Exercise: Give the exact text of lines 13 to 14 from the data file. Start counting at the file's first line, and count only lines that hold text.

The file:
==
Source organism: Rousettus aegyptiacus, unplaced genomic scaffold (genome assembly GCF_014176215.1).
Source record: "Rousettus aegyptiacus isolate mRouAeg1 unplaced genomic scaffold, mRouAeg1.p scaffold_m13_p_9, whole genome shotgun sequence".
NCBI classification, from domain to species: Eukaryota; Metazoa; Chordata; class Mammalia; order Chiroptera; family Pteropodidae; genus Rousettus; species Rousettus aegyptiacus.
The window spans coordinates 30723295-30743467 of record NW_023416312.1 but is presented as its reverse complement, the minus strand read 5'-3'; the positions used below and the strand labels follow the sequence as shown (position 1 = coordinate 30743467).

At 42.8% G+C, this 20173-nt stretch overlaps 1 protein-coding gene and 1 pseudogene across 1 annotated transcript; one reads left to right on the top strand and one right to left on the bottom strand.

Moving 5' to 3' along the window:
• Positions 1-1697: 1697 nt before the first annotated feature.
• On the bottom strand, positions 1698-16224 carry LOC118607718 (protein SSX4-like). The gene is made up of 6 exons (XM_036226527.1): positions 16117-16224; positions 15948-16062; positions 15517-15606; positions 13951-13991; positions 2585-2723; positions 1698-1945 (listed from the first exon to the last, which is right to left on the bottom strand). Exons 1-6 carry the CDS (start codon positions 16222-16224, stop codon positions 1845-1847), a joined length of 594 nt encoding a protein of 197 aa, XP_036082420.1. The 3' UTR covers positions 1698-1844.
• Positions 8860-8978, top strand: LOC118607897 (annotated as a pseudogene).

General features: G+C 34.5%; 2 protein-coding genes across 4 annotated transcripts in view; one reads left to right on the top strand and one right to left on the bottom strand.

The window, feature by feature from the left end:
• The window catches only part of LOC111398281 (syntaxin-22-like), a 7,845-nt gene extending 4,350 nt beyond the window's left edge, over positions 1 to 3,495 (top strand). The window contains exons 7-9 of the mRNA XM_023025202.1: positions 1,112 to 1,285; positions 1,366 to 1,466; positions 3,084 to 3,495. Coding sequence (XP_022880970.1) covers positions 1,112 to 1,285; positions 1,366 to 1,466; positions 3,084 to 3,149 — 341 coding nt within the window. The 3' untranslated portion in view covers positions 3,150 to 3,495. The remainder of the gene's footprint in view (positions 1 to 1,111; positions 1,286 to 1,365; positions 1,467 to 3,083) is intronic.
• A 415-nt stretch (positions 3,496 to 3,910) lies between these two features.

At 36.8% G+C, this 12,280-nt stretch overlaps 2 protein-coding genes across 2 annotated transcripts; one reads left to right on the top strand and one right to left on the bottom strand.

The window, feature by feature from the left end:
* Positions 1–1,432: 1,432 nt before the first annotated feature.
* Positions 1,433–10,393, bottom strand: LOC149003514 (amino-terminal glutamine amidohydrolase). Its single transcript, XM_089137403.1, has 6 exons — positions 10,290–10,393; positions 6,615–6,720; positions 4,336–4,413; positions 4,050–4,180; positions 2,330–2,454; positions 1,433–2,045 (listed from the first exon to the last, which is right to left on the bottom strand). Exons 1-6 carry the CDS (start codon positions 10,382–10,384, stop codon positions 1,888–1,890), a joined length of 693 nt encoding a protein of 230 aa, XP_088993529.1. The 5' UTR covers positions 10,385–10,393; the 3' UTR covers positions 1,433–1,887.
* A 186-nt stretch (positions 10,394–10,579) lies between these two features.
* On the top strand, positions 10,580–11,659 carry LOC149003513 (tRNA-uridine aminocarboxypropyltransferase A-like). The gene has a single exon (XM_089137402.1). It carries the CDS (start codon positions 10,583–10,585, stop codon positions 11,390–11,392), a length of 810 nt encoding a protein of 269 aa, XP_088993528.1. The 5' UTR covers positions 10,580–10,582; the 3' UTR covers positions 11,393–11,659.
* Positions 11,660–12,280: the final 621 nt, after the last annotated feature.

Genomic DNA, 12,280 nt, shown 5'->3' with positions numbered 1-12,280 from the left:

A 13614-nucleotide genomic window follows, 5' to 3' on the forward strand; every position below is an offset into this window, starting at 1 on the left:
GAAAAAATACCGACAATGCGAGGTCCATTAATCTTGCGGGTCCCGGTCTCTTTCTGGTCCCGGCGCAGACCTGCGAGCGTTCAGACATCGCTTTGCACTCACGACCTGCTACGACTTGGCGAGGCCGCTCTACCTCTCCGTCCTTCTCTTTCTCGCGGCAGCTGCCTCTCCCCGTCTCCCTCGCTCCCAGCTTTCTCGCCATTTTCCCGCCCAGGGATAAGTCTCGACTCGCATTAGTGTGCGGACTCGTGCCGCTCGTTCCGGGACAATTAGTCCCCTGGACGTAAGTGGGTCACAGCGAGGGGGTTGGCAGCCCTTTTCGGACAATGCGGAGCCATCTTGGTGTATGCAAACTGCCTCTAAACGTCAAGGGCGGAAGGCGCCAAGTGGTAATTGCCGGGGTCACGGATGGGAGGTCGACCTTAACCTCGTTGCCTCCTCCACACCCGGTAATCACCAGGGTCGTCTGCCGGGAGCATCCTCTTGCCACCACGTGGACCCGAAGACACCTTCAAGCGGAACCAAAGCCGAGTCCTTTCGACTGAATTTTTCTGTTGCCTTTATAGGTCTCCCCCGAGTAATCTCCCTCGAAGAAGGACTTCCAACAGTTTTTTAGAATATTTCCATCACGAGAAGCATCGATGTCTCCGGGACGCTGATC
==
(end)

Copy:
• A 415-nt stretch (positions 3,496 to 3,910) lies between these two features.

At 36.8% G+C, this 12,280-nt stretch overlaps 2 protein-coding genes across 2 annotated transcripts; one reads left to right on the top strand and one right to left on the bottom strand.